By Karen Sota
The last nest laid on Topsail has hatched and hopefully a good portion of those babies made it out to the Sargasso Sea where they’ll spend the next year or so. Our recent admits have been victims of entanglements with fishing gear, mostly nets, and boat strikes. Some will be with us over the winter but thankfully most of them are short-timers that we will release soon along with several patients already given their swimming papers by Dr. Harms.
We’re getting ready to close to the public to complete major renovations in our main area, Sea Turtle Bay. But you can’t safely do that kind of work if there are turtles swimming around with contractors on lifts replacing lights and refinishing the floor. Our remaining patients must be relocated to other parts of the hospital for about six weeks. Not a problem; we have the space and most of them are small. Lennie, our permanent resident will have her tank moved into Sick Bay. The others will join her and if it gets jampacked, we have two other turtle-friendly areas. That leaves one noticeably big challenge: Snooki.
This very special loggerhead lady tops three hundred pounds and lives in the largest tank we could get through our doors. But we have two issues with her tank: it won’t go through any other doors, and it also needs some touch-up work done before we move it back into Sea Turtle Bay. (Note: anybody used to working with fiberglass who can help us out - let’s talk!) Luckily the therapy pool in Sick Bay is almost the same size as Snooki’s tank so we’ll be moving her very, very carefully into that pool. But how, you ask.
Over the past month several of our staff have been spending time in the water with Snooki, getting her used to “company” and being closely handled by people. After some initial side-eye and a look of general amusement she decided they were there to entertain her, a new toy (in some cases toys) to play with. Soon we’ll introduce the sling that will fit under her and hope that she’s receptive to that. The plan is that when the day of the move arrives she will be used to not only swimming onto the sling but also comfortable with “her people.” Then it’s a matter of pure muscle to get her onto the turtle taxi, down the hall and into the therapy pool. That’s the plan and we hope Snooki will be on board, literally, when the day comes.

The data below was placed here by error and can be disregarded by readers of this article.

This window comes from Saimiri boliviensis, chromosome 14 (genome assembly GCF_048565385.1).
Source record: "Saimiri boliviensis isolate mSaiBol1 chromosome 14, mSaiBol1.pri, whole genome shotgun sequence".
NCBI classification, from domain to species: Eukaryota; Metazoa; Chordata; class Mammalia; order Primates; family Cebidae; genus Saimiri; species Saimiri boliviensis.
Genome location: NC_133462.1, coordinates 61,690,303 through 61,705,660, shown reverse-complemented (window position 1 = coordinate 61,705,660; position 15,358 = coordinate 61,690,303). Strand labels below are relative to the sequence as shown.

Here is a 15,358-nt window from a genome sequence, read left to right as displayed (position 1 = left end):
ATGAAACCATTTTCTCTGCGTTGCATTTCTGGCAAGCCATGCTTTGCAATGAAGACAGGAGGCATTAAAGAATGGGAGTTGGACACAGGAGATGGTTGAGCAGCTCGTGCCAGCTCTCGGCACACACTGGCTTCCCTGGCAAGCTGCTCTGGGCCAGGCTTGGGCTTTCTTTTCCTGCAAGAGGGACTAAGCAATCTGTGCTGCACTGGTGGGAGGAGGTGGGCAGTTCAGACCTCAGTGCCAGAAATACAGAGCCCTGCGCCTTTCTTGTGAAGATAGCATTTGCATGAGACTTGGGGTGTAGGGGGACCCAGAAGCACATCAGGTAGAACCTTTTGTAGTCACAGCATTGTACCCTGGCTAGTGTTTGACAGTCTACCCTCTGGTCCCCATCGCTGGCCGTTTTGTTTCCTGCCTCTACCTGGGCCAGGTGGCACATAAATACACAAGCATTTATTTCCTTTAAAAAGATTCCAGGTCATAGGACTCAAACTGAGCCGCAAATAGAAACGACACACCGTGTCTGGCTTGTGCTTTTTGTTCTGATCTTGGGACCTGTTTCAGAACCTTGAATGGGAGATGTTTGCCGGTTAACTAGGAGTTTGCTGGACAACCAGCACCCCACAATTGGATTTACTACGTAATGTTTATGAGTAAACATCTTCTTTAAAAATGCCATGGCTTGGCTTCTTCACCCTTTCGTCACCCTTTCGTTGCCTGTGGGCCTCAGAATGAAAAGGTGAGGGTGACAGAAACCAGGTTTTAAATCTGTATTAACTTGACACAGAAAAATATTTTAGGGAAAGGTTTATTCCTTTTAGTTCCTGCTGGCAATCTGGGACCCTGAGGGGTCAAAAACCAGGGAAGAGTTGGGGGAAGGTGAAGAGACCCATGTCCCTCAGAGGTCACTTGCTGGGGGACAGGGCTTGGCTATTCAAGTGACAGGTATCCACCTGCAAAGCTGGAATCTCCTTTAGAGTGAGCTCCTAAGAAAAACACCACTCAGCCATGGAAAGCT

With fewer visitors to the island and our Topsail Turtle Project volunteers officially off-duty until next May we rely increasingly on our locals, anglers and boaters to notify us about any turtle in distress. If you see a turtle that’s been injured or stranded call our Director of Beach Operations, Terry Meyer at: 910-470-2880. If she is not available, you may call the hospital during operating hours: 910-329-0222. We will take the information and send trained volunteers to retrieve the turtle. The State of NC hotline for stranded, sick and injured turtles is 252-241-7367. The state number picks up 24/7. All conservation work for endangered sea turtles at KBSTRRC and on Topsail Island is authorized by the NC Wildlife Resources Commission, ES Permit 22ST05.
Hospital tours end October 15th. Tours are Friday and Saturday from 11 AM – 2 PM. You must schedule and purchase your tickets in advance for a specific day and time through our website reservations page. We will be closed October 16th through November 24th for facility improvements. You can still visit our gift shop and adopt a turtle on-line at our website.
Leave a Reply.